On the 10th Anniversary of Baia Mare, UNECE calls for continued efforts to prevent industrial accidents
At 10 p.m., on 30 January 2000, in the northern Romanian town of Baia Mare, a mine tailings dam burst releasing over 100,000 cubic metres (the equivalent of 40 Olympic sized swimming pools) of cyanide and heavy metal contaminated water into the Sasar, Lapus, Somes and Tisza rivers. After two weeks, the contaminated water reached the Danube and then continued on, eventually reaching the Black Sea.
The contamination caused substantial fish kills along sections of the affected rivers as well as significant disruptions to water supplies. The true economic costs of the spill at Baia Mare will never be known as the heavy metal contamination will linger in the environment for many decades after the spill.
The 10th anniversary of this accident is a reminder of the need for vigilance to prevent industrial accidents. Through the secretariat of its Convention on the Transboundary Effects of Industrial Accidents (Industrial Accidents Convention), the UNECE has been supporting its member countries in their joint work to reduce the likelihood of an industrial accident for over the past 10 years.
The Industrial Accidents Convention has organised various workshops with government departments to highlight legislative options and best practice for improving major hazard prevention across the UNECE region. It established a web-based Industrial Accident Notification (IAN) System, which enables countries to notify promptly their neighbours about any industrial accidents.
In-field training exercises have also been conducted with local authorities to practice emergency response procedures that will reduce the effects of an industrial accident if one occurs.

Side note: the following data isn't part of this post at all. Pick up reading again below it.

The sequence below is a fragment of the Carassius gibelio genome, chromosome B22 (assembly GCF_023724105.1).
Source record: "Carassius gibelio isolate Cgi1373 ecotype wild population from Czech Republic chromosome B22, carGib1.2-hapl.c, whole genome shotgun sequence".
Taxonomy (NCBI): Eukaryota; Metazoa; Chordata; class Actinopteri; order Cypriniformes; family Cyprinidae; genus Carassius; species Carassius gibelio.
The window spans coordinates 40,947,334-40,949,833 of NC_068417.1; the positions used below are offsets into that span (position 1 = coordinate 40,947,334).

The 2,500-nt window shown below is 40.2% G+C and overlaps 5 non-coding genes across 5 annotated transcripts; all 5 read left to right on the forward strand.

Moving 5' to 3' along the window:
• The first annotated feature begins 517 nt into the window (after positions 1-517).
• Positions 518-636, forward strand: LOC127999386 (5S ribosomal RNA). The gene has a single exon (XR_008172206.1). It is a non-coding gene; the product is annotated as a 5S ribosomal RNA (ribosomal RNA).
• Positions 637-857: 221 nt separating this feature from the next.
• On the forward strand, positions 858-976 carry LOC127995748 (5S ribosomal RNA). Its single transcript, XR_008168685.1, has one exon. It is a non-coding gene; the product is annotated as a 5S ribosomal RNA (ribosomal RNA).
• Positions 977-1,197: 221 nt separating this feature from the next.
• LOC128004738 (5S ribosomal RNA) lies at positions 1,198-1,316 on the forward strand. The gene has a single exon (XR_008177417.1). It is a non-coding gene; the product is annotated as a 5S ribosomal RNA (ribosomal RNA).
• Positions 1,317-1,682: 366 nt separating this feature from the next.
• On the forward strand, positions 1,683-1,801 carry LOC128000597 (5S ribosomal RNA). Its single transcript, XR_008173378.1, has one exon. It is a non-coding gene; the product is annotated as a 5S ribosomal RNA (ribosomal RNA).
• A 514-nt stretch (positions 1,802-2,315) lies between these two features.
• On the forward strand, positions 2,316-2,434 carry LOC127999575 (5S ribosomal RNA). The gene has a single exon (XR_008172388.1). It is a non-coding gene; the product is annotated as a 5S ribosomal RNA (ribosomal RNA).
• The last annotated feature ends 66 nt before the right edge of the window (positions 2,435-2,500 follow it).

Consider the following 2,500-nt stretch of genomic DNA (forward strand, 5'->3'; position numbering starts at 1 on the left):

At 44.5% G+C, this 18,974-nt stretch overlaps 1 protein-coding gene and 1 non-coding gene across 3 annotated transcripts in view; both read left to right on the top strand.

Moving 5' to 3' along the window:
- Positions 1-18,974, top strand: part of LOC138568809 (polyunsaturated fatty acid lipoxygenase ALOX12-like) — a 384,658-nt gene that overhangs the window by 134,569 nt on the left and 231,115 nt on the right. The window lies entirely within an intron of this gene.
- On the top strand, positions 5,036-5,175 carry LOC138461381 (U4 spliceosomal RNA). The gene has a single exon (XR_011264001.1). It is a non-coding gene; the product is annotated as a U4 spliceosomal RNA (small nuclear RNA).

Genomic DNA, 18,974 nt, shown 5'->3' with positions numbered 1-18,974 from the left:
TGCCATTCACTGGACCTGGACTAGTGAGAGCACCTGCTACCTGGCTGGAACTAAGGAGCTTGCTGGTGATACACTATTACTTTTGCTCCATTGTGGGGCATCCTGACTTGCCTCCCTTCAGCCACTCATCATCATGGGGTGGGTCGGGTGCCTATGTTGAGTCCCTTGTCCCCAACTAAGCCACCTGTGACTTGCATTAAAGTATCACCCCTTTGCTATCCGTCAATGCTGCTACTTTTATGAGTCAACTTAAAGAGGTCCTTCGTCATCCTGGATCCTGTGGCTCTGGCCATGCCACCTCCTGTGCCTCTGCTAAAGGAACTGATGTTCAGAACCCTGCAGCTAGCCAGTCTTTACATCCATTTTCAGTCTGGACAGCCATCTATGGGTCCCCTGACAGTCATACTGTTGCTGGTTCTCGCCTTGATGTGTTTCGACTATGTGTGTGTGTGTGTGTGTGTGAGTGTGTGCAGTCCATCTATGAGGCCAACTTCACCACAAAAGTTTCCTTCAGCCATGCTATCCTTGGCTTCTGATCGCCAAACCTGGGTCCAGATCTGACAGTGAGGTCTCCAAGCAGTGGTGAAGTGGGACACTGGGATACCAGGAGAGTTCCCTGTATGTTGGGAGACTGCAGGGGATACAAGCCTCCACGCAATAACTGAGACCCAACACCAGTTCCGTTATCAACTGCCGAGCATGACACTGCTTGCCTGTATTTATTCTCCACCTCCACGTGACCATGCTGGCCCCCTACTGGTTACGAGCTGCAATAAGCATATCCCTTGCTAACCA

Additionally, the Industrial Accidents Convention and the Convention on the Protection and Use of Transboundary Watercourses and International Lakes (Water Convention) negotiated with governments and industry the Protocol on Civil Liability.
Almost 10 years after its entry into force, the Industrial Accidents Convention will continue to work with countries across the UNECE region to increase international cooperation in the effort against industrial accidents and their detrimental effects on people and the environment.
Notes to editors
The Convention on the Transboundary Effects of Industrial Accidents was adopted in Helsinki on 17 March 1992 and entered into force on 19 April 2000. It has been ratified by 38 countries plus the European Union: Albania, Armenia, Austria, Azerbaijan, Belarus, Belgium, Bulgaria, Croatia, Cyprus, Czech Republic, Denmark, Estonia, Finland, France, Germany, Greece, Hungary, Italy, Kazakhstan, Latvia, Lithuania, Luxembourg, Monaco, Montenegro, Netherlands, Norway, Poland, Portugal, Republic Of Moldova, Romania, Russian Federation, Serbia, Slovakia, Slovenia, Spain, Sweden, Switzerland, United Kingdom.
The Convention helps countries reduce the likelihood of industrial accidents occurring and to minimize their effects, particularly on neighbouring countries, if accidents do occur. In recent years, an Assistance Programme for countries of Eastern Europe, Caucasus, Central Asia and South Eastern Europe has been created to better support them implement the Industrial Accidents Convention. Website: www.unece.org/env/teia
Since its entry into force in 1996 the UNECE Convention on the Protection and Use of Transboundary Watercourses and International Lakes (Water Convention) has provided an important legal framework and contributed to improving transboundary water management in the pan-European region. Currently, 35 countries and the European Community are Parties to the Convention, covering almost the entire UNECE region. Website: www.unece.org/env/water